One of the highlights for me at Quilly was the practice parade 'round the mile' a few weeks prior to the 'Twelfth'. The annual march took us up past my Aunt Minnie's house, to Tullymacarette School, round the corner at Joe Poot's farm, up over the small hill and down to the Post Office, turn right at the crossroads, up past the row of houses and Bobby Skelton's house, and back to the hall. Perhaps the cows appreciated our music as much as the local residents, because I can remember them coming down the field and poking their heads over the hedge as we paraded past playing such familiar tunes as, 'The Billy Boys' which for us Quilly band members was aptly renamed 'The Quilly Boys'
For me, the most memorable part of every 'Twelfth' and 'Last Saturday Parade' was the sit-down salad served in Dromore Non-subscribing Church's big tent in the field. The spread prepared by the church members was second to none, with a seemingly endless supply of lovely soda and wheaten bread from Graham's Home Bakery, Dromore. After a long tiresome walk, it was just wonderful to slip off your shoes, rest your weary legs and enjoy an appetising salad and chat with other members of the band.
On 13th July 1965 the band were invited to lead a newly formed Ballynagarrick R.B.P. Lodge (near Gilford) on their first outing to the Sham Fight at Scarva. The invitation was repeated until 1969 and all band members will clearly remember the scrumptious sit-down dinner served in the hall afterwards.
Weather permitting, at the end of each 'Twelfth' and 'Last Saturday Parade', the band got off the bus at the end of Brown's Lane and walked the short distance back to the hall. After standing to attention and playing the 'Queen', it was a case of: - get the banner rolled up, get you band equipment safely stored away, then taking your seat on one of the long uncomfortable forms for some minerals and buns. After these much needed refreshments, the late Bobby Hill got up and thanked the band and lodge members for their attendance at the parade. Bobby was a very popular member of Quilly Lodge and as a member of Banbridge Council for many years, he was well known to everybody around the country. He tried his best (sometimes without success) to kick off the end of parade entertainment by calling on both lodge and band members saying, 'Anyone for your pleasure' (or in other words, to sing a song). As a young tenor with a yet unbroken voice, perhaps I should have plucked up the courage and sang because as young lads we were fairly unimpressed with the choice of songs from older members that included the likes of - 'I will take you home again Kathleen.' But, the fun was great and the various items of singing provided a social way to end an enjoyable day out.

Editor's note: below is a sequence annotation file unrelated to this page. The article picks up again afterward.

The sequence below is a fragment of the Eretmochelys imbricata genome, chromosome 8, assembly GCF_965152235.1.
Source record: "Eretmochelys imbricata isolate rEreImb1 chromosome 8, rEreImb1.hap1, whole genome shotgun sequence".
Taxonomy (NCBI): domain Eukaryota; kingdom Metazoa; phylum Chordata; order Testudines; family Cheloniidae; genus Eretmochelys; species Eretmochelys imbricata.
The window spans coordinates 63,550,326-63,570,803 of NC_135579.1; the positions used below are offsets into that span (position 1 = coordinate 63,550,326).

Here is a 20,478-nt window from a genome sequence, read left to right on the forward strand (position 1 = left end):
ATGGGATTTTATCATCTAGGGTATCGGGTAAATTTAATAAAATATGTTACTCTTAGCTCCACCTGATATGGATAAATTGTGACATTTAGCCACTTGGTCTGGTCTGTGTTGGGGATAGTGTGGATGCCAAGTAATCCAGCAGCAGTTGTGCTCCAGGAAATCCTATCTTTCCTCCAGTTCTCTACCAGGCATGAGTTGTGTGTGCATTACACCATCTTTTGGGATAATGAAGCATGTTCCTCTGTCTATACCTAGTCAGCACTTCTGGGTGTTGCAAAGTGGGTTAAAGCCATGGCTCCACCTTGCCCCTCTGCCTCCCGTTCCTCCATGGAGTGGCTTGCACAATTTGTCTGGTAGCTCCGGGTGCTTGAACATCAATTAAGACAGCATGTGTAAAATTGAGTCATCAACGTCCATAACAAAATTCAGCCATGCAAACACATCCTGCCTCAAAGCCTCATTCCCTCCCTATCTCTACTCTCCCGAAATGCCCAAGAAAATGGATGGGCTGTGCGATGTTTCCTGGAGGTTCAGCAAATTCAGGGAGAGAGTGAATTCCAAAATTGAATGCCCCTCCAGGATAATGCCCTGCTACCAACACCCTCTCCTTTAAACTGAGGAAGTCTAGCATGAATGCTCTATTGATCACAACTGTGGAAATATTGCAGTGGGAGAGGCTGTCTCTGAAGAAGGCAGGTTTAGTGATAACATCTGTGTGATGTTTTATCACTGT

Bobby Skelton retired from Quilly band in 1977 and performed his last two duties as Bandmaster at a 'Mini-twelfth' parade in Dromore on 1st July followed by the 12th July Demonstration in Banbridge. Bobby had worked extremely hard to hold the band together for twenty years and his retirement put extra pressure on George McCandless to keep the band going.
Tommy Wilson succeeded Bobby Skelton as Tutor and Bandmaster. During that year (1977) some of the younger members wanted to form a livelier type of flute band similar to those that had become very popular then. However, some members did not want the band format to change and the lodge supported them wholeheartedly. This and other difficulties led to the closure of the band the following year, and it would appear that Quilly band's last outing was the 'Twelfth' Demonstration in Waringstown in 1978.
George McCandless died in February 1993, but his memory lives on at Quilly with a framed photograph that hangs in the Lodge Room showing the band members in June 1969 proudly wearing new uniforms, the introduction of which can be attributed to his 21 years of loyal service to Quilly Temperance Flute Band, Dromore.
Quilly True Blues L.O.L. 442
pictured at the Twelfth of July demonstration in
Loughbrickland - 2005. L to R: (front row)
Neil McMullan, Dennis Forsythe, Brian
Roulston, Paul Roulston, Alan Roulston - Treasurer,
Stuart McMurran and Philip Beggs. (back row)
Alan Pepper, Robert Beggs, Wilson Beggs - Worshipful
Master, Walter Erwin - Secretary, Jim McCoosh, Neil
Pepper, Mark Pepper, Aaron McMullan, Samuel Beggs,
Gareth Lough - Deputy Master and Will Lough -
Worshipful District Master, Lower Iveagh District
Wilson Beggs - Worshipful Master (left) and Walter Erwin - Secretary (right) pictured leading Quilly True Blues L.O.L. 442 into the demonstration field in Loughbrickland on 12th July 2005